When I bring the fruit indoors, I put the windfall fruit aside and separate the fruit that's super ripe (its-gonna-be-bad-tomorrow) from the rest of the ripe fruit.


Ta-da! I'm done sorting!






What to Do With Sorted Fruit

Super ripe (its-gonna-be-bad-tomorrow) fruit: Eat it within hours; or prepare it that day in a dish (like cobbler or pie); or preserve it. Super ripe fruit is, in my opinion, best preserved by making jam or maybe pie filling. However, I usually freeze the fruit whole and make jam or filling when I'm not so overwhelmed with preserving the rest of the harvest.

Windfall fruit: This type of fruit often has bruising, so it's also good for jam, pie filling, or (in the case of apples) applesauce. Or, eat it within hours of picking off the ground.

Ripe fruit: Eat fresh, whenever possible. I recommend sorting through the ripe fruit every day, to look for fruit that is getting super ripe. Always eat this fruit first, or freeze it, or preserve it in some other way so it doesn't get wasted. Ripe fruit is also excellent for dehydrating; canning whole, halves, or in slices; or freezing in slices.

A Note About Harvest Abundance 

Recently, a reader commented that I should give much of my fruit to charity. We do give away some of our harvest, but we also think long term about our family's needs. Many Americans think only about the food needed for today or tomorrow - or maybe for the next two weeks. But homesteading philosophy dictates we think ahead at least a year. So yes, we have too much fruit for our family today, but we don't have too much fruit if we think in terms of the year. The reason I preserve so much while the harvest is ripe in the summer is that this food will be our fruit when fruit is no longer in season. This way, we aren't encouraging the modern idea that food should be shipped or trucked thousands of miles to us, and we know we can always have healthy fruit that hasn't been sprayed with chemicals or canned with unwholesome ingredients.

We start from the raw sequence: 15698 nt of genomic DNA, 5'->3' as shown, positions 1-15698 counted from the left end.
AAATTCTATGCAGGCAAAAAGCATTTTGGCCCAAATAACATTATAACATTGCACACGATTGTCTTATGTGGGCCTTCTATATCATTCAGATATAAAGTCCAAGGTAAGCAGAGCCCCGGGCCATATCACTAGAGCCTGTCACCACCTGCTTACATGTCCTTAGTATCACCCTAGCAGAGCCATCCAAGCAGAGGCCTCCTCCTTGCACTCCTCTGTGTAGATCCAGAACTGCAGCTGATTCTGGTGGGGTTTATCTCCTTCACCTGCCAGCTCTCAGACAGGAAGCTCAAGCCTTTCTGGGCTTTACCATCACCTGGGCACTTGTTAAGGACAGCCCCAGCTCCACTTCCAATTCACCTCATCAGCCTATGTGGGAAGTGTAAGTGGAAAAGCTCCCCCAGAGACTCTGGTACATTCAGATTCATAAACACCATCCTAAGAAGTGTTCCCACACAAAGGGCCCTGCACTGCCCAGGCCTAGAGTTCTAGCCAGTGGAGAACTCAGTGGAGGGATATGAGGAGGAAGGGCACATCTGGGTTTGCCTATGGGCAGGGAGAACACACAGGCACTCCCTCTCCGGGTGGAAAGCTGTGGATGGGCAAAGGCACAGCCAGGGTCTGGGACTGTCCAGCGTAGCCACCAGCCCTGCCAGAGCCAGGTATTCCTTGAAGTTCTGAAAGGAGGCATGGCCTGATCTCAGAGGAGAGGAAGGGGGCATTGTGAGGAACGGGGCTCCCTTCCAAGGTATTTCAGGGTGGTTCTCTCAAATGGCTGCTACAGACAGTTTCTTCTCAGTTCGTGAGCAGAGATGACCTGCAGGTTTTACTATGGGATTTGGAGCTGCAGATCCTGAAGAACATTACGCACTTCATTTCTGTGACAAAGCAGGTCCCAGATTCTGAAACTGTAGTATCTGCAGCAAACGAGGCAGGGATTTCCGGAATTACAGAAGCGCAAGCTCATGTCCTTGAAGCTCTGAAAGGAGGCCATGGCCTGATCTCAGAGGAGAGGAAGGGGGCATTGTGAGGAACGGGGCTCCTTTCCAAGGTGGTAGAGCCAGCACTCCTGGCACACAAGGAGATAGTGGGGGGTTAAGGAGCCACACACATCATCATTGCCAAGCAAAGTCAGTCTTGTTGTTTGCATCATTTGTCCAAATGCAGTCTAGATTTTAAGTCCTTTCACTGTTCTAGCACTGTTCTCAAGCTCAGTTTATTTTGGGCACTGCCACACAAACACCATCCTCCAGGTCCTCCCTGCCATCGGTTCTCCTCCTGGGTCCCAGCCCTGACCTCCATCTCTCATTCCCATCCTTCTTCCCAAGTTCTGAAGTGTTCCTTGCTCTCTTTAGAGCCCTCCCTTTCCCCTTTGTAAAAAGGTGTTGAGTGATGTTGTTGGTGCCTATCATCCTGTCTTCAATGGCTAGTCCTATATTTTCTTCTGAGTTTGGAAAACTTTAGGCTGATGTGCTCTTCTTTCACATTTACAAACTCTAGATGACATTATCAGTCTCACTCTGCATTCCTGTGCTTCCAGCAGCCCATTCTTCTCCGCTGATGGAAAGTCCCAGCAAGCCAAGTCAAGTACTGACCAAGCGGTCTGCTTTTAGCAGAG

Jul 23, 2016

Weekend Links


The view from my kitchen table. I like it here. :)
In which I share my favorite posts from this blog's Facebook page.